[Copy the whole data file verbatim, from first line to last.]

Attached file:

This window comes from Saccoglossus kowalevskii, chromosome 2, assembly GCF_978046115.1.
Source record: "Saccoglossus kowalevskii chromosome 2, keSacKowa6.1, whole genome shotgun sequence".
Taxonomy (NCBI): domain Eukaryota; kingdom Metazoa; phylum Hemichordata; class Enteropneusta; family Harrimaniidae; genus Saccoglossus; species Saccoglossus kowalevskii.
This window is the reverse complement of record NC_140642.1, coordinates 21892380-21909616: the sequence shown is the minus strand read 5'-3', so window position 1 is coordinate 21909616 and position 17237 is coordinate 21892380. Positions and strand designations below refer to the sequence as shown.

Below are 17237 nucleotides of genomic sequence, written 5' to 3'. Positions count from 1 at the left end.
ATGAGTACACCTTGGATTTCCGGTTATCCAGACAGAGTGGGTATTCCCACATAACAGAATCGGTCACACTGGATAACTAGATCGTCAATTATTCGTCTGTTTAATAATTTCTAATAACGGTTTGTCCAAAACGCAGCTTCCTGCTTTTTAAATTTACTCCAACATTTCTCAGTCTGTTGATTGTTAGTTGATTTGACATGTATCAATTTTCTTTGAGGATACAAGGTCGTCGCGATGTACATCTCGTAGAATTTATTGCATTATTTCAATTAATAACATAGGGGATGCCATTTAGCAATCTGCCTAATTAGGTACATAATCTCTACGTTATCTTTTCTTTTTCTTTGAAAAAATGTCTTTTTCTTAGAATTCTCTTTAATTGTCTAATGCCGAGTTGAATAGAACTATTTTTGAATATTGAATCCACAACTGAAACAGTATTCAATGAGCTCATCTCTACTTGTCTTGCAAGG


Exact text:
This window comes from Saccoglossus kowalevskii, chromosome 2, assembly GCF_978046115.1.
Source record: "Saccoglossus kowalevskii chromosome 2, keSacKowa6.1, whole genome shotgun sequence".
Taxonomy (NCBI): domain Eukaryota; kingdom Metazoa; phylum Hemichordata; class Enteropneusta; family Harrimaniidae; genus Saccoglossus; species Saccoglossus kowalevskii.
This window is the reverse complement of record NC_140642.1, coordinates 21892380-21909616: the sequence shown is the minus strand read 5'-3', so window position 1 is coordinate 21909616 and position 17237 is coordinate 21892380. Positions and strand designations below refer to the sequence as shown.

Below are 17237 nucleotides of genomic sequence, written 5' to 3'. Positions count from 1 at the left end.
ATGAGTACACCTTGGATTTCCGGTTATCCAGACAGAGTGGGTATTCCCACATAACAGAATCGGTCACACTGGATAACTAGATCGTCAATTATTCGTCTGTTTAATAATTTCTAATAACGGTTTGTCCAAAACGCAGCTTCCTGCTTTTTAAATTTACTCCAACATTTCTCAGTCTGTTGATTGTTAGTTGATTTGACATGTATCAATTTTCTTTGAGGATACAAGGTCGTCGCGATGTACATCTCGTAGAATTTATTGCATTATTTCAATTAATAACATAGGGGATGCCATTTAGCAATCTGCCTAATTAGGTACATAATCTCTACGTTATCTTTTCTTTTTCTTTGAAAAAATGTCTTTTTCTTAGAATTCTCTTTAATTGTCTAATGCCGAGTTGAATAGAACTATTTTTGAATATTGAATCCACAACTGAAACAGTATTCAATGAGCTCATCTCTACTTGTCTTGCAAGG